Proxies: Setting up POSTMAN proxy

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Since being introduced to POSTMAN a few years back it’s become one of the main tools I use in my day to day testing and it’s a cracking piece of kit for testing with a lot of great features to boot. For those unfamiliar with POSTMAN it’s an app for Chrome that allows you to create HTTP requests for Web and API testing as well as save requests into collections for future use.

Recently POSTMAN has been extended to include a proxy that will save a copy of each request you make in your browser, when enabled, and is extremely useful for various tasks such as rapidly creating collections of requests and modeling a web application.

However, when I first started to use the proxy I found it a bit tricky to setup due to some security restrictions in Chrome that POSTMAN has to work around. I didn’t find much help on Google or StackOverflow so after a bit of fiddling and complaining I  managed to get it working and I thought it would be good to put together a blog post on how to setup the POSTMAN proxy.

Before we start it’s worth saying that POSTMAN is a Chrome application so you will need the Chrome browser installed. If you don’t use Chrome browser there are other tools similar to POSTMAN available (I’m a big fan of BurpSuite, something I may blog on another time).

Install POSTMAN

So if you haven’t already got POSTMAN installed, head over to the POSTMAN site or download it directly from the Google Store. Once installed head over to your Apps page and load up POSTMAN.

Install Interceptor

As I previously mentioned, Chrome has security restrictions in place that limit POSTMAN ability to create requests with custom headers and Cookies (or at least that’s my take on it).   So there is an extension for POSTMAN to workaround these restrictions which is an app in it’s own right called Interceptor. We want to install Interceptor which you can grab from the POSTMAN site or again download directly from Google Store.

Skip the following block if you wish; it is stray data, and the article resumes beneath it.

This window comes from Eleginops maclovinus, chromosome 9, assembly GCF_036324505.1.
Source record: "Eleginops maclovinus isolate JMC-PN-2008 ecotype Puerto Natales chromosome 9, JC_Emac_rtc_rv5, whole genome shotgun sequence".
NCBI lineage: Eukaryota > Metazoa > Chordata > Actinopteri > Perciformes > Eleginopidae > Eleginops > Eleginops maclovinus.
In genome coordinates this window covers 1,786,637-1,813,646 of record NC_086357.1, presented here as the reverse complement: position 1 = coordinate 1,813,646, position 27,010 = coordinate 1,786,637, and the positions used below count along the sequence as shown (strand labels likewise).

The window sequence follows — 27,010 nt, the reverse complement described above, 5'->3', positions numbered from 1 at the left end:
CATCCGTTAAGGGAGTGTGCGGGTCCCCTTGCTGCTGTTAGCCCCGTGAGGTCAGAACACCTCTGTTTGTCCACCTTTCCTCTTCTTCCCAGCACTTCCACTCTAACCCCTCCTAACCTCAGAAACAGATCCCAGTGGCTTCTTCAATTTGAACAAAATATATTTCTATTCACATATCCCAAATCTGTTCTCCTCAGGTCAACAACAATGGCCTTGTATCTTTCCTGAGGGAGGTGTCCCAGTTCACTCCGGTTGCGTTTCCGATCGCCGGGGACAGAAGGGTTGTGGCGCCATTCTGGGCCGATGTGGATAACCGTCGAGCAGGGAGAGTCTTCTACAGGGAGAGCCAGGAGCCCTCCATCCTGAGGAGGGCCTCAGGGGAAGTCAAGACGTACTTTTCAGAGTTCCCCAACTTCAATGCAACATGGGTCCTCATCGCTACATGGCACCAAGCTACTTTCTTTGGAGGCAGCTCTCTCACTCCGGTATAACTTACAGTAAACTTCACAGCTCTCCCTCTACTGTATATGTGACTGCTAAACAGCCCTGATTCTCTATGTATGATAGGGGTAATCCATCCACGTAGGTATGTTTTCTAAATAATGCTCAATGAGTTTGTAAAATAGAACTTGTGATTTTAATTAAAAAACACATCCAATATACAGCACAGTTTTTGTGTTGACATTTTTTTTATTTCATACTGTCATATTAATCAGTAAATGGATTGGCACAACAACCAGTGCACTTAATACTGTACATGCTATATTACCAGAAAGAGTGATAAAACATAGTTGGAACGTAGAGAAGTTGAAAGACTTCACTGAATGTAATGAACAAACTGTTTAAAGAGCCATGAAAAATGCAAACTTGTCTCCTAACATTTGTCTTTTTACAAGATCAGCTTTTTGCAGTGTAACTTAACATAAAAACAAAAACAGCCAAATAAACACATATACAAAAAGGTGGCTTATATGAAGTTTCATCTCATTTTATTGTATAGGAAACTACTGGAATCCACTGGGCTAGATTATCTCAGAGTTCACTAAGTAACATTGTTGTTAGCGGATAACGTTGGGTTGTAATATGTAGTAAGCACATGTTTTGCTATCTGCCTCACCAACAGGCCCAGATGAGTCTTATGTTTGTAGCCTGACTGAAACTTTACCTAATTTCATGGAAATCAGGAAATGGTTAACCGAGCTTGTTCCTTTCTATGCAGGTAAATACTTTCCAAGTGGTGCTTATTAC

Once installed you should see an icon that looks like the one below in the top right corner of the browser which indicates Interceptor is installed
interceptoricon

Enable Interceptor

With Interceptor installed, click on the traffic light icon to see a popup with a switch set to off. Click on it to turn Interceptor on and you will see a ‘Filter request’ textbox and ‘Last 10 requests’ label appear. There will be no requests yet as we still have to connect POSTMAN to Interceptor.

Connect POSTMAN to Interceptor

Head to POSTMAN and locate the highlighted icon shown below in the top toolbar and click on it
postmanproxy
You will see two options.  The first is a toggle for Interceptor, click on that to connect POSTMAN to Interceptor. The second is for the proxy and clicking on that will open a popup with proxy settings. We don’t need to change any of the settings for now so simply click on ‘Connect’. If everything has gone to plan the popup will indicate the proxy is setup!

Using the POSTMAN proxy

Now, with everything setup you can open a new Tab in Chrome, navigate to a site and see requests appear in the History tab of POSTMAN as well in the ‘Last 10 requests’ list of the Interceptor app. If you only want a specific domain to be fed through into the POSTMAN proxy you can update the wildcard ‘Filter requests’ setting within Interceptor. For example if you only wanted Wikipedia requests you could update it to ‘en.wikipedia.org’.

And there you have it, POSTMAN proxy setup. Enjoy and feel free to get in touch with me at @mwtestconsult if you’re having any difficulties.

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